We got ourselves all excited for NASA’s Mars press conference today, even though we already knew it wasn’t about life on the red planet, but what we should have been paying attention to was happening nearly 11.5 billion miles away in the heliosphere. The Voyager 1 spacecraft has encountered a new region of our solar system. What’s even more exciting is that NASA scientists believe this region is the final barrier between Voyager and interstellar space. That’s so much more impressive than chlorine on Mars.
The Voyager 1 spacecraft is now so far out into space that light from the Sun takes over 34 hours to reach it. NASA debated whether this new region should still be considered part of our solar system, but project scientist Edward Stone makes the call by saying, “Although Voyager 1 still is inside the sun’s environment, we now can taste what it’s like on the outside because the particles are zipping in and out on this magnetic highway.”
The highway Stone is referring to is this new region where low-energy particles from within the heliosphere can leave the solar system and high-energy particles from outside the solar system can enter. The principal investigator of the low-energy charged particle instrument, Stamatios Krimigis said that if the call were based solely on the particle data, he would have believed Voyager had made it outside the heliosphere, but adds, “we need to look at what all the instruments are telling us.”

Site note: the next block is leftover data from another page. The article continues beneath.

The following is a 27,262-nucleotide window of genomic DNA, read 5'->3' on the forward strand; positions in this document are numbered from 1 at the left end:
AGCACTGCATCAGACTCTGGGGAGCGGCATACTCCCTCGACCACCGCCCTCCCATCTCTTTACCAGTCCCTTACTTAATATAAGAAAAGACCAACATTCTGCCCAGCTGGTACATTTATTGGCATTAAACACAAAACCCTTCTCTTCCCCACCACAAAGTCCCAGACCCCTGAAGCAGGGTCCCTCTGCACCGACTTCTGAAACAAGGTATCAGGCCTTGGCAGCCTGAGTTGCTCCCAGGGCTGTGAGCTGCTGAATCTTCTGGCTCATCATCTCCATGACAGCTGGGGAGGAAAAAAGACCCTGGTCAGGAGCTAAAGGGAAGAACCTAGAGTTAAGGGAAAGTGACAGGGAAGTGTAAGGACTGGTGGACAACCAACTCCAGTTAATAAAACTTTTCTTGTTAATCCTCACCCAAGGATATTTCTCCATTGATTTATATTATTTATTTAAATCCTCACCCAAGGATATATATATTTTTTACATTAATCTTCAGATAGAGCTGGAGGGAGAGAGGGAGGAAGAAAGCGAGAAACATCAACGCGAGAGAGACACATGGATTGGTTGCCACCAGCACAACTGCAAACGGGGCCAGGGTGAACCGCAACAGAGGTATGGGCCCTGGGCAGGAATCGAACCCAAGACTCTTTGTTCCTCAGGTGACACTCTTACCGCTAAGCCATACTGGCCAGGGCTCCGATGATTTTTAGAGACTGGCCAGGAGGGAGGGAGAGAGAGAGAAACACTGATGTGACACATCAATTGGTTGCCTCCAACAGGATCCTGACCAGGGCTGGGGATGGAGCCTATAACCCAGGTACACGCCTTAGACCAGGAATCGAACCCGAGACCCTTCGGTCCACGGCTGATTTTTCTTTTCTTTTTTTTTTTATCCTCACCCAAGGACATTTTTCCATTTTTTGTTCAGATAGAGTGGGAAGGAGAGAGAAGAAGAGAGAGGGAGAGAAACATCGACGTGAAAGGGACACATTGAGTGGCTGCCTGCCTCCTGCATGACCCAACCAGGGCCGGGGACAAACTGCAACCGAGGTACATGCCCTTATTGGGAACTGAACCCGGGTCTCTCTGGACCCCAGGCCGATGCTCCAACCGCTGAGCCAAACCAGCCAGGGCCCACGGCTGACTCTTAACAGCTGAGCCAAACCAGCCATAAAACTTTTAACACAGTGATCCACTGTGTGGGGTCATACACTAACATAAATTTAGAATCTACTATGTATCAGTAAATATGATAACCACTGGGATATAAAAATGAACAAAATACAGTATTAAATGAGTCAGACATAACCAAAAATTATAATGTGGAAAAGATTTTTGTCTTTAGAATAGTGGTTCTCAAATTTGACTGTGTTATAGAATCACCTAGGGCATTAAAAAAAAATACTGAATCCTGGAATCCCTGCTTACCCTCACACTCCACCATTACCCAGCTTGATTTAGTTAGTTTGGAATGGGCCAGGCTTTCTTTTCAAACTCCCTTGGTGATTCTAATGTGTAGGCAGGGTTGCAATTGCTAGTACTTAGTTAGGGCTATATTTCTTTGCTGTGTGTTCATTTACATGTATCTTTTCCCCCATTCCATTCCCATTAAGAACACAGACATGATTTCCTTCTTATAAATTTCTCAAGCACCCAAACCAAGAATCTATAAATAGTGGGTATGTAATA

The other instruments measure things like the magnetic field in the region, which point to Voyager still being within the Sun’s environment. NASA scientists are looking for a distinct change in direction of these magnetic fields to indicate that the spacecraft has left the solar system and entered interstellar space.
We’d like to remind you that this is happening 11.5 billion miles away, to a spacecraft that was launched 35 years ago. How great is science?
You can find other interesting data about the Voyager probes here.
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